No, but the ignition control module will. Follow the spark plug wires from the engine to where they come together on what appears to look like the top of a distributor.This is VW's solid state (i.e. hermetically sealed, no moving parts) replacement for a distributor.They rarely go bad except under conditions of high resistance, i.e. module is loose, bad plug wires, burnt or improperly gaped spark plugs), which doesn't help you now.
But before you go buying parts, if you have an Advance Auto Parts, Pep Boys, or another auto parts supply chain, driving a different vehicle, go and pick up an "Actron OBDII" scanner (plan on keeping this it is you best tool even if you are just asking questions). Under the driver's side dash, using the steering wheel a center line, just to the left of center (toward the door) you should see a purple port that is the same shape as the plug on the OBDII scanner plug in and follow the direction that came with it and get back to me. Using the scanner does not require turning the VW on, which I recommend that you don't until this is sorted out. What you are being told is a misfire is a "no fire", it is the vernacular from the distributor (points and condenser) days. Solid state units work or don't work, rarely if ever is there any middle ground.
Also, FYI, you have a timing belt not a timing chain. Since about 1995/96 all VW have a timing sensor to detect if the timing is off (which there is a very slim possibility that it is the timing belt). So for arguments sake let's say the P-Codes from the scanner don't reflect the ignition system, do not turn your car on and get it towed to a VW certified mechanic (not the local Ford guy that works on 1-2 VW's a year) and have the timing belt inspected.If you have never changed one, this is not the make of vehicle to start with.VW's have zero-tolerance motors, better known as interference motors, i.e., broken timing belt = a new long block. Long block means a new/re-manufactured/used motor with heads and a short block means a new/re-manufactured/used motor without heads. And don't let that scare you away from VW's they are great cars and that close tolerance is what gives their motors higher compression and better gas mileage in a smaller motor.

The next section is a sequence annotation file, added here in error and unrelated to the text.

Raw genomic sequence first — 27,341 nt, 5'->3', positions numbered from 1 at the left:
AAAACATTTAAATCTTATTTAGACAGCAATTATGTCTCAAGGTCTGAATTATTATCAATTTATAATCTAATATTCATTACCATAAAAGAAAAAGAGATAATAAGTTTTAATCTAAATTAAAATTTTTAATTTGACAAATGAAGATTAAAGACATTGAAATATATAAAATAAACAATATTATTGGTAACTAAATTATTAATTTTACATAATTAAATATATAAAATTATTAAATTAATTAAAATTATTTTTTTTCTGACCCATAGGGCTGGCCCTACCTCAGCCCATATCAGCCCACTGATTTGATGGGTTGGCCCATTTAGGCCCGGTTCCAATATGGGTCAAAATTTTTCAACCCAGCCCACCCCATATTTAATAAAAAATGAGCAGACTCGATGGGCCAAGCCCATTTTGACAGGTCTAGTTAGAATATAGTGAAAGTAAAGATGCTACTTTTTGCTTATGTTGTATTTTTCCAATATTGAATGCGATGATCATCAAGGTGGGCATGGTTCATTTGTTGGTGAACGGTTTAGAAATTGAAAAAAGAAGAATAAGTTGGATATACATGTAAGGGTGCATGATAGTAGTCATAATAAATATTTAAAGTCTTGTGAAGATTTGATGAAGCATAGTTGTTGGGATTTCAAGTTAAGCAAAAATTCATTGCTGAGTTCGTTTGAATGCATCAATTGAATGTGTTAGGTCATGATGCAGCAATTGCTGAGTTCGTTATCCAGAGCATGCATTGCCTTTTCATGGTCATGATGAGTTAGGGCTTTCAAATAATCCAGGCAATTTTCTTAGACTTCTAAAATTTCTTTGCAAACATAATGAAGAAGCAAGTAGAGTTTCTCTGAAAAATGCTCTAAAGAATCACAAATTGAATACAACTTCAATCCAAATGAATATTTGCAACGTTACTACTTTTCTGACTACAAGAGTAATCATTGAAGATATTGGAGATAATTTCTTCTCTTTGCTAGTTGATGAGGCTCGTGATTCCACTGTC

Broken Timing Belt
"Look in your glove box. If you open the shrink-wrapped booklet that says Owner's Manual, you'll see you should have changed your timing belt 20,000 miles ago."
Cost: $1,500 to $3,500
The lowdown: There are two kinds of engines: interference engines and non-interference engines. Or, as we refer to the interference engines in the trade, motor wreckers.
An interference engine is actually a more modern engine design, where the valves open wider and into the path of the upcoming piston. This lets the engine breathe better, giving it more power and better fuel efficiency. It all works fine as long as your timing works fine - when the valves are open, the piston is down, and when the piston comes up, the valves are closed and out of the way. If your timing belt breaks or jumps a notch on an interference engine, the piston smashes the valves, and you need a valve job ... at least. That's why it's crucial to change the timing belt at the recommended interval, before it gets anywhere near the point of breaking.
On a non-interference engine, a broken timing belt will leave you stranded, but it won't crush your valves. You can ignore the timing belt change on one of those engines if you don't mind getting stuck. On an interference engine, you're rolling the dice on a large boat payment for your mechanic.
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